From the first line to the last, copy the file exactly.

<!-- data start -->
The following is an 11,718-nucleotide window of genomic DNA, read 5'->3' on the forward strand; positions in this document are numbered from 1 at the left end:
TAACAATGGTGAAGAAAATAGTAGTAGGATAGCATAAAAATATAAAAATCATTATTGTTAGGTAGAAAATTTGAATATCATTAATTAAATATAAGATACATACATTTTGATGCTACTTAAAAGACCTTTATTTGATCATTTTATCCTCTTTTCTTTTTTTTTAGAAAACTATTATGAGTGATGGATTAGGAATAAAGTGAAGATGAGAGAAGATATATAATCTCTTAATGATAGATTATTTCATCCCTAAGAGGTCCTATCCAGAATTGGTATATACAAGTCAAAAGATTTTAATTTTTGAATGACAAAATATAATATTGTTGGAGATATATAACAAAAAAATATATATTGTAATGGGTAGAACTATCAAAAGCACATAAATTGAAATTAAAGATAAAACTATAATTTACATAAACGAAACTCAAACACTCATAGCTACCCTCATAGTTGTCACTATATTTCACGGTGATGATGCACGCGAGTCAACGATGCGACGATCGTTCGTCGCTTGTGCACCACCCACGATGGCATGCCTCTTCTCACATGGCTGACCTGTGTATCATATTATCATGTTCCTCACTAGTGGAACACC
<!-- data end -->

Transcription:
The following is an 11,718-nucleotide window of genomic DNA, read 5'->3' on the forward strand; positions in this document are numbered from 1 at the left end:
TAACAATGGTGAAGAAAATAGTAGTAGGATAGCATAAAAATATAAAAATCATTATTGTTAGGTAGAAAATTTGAATATCATTAATTAAATATAAGATACATACATTTTGATGCTACTTAAAAGACCTTTATTTGATCATTTTATCCTCTTTTCTTTTTTTTTAGAAAACTATTATGAGTGATGGATTAGGAATAAAGTGAAGATGAGAGAAGATATATAATCTCTTAATGATAGATTATTTCATCCCTAAGAGGTCCTATCCAGAATTGGTATATACAAGTCAAAAGATTTTAATTTTTGAATGACAAAATATAATATTGTTGGAGATATATAACAAAAAAATATATATTGTAATGGGTAGAACTATCAAAAGCACATAAATTGAAATTAAAGATAAAACTATAATTTACATAAACGAAACTCAAACACTCATAGCTACCCTCATAGTTGTCACTATATTTCACGGTGATGATGCACGCGAGTCAACGATGCGACGATCGTTCGTCGCTTGTGCACCACCCACGATGGCATGCCTCTTCTCACATGGCTGACCTGTGTATCATATTATCATGTTCCTCACTAGTGGAACACC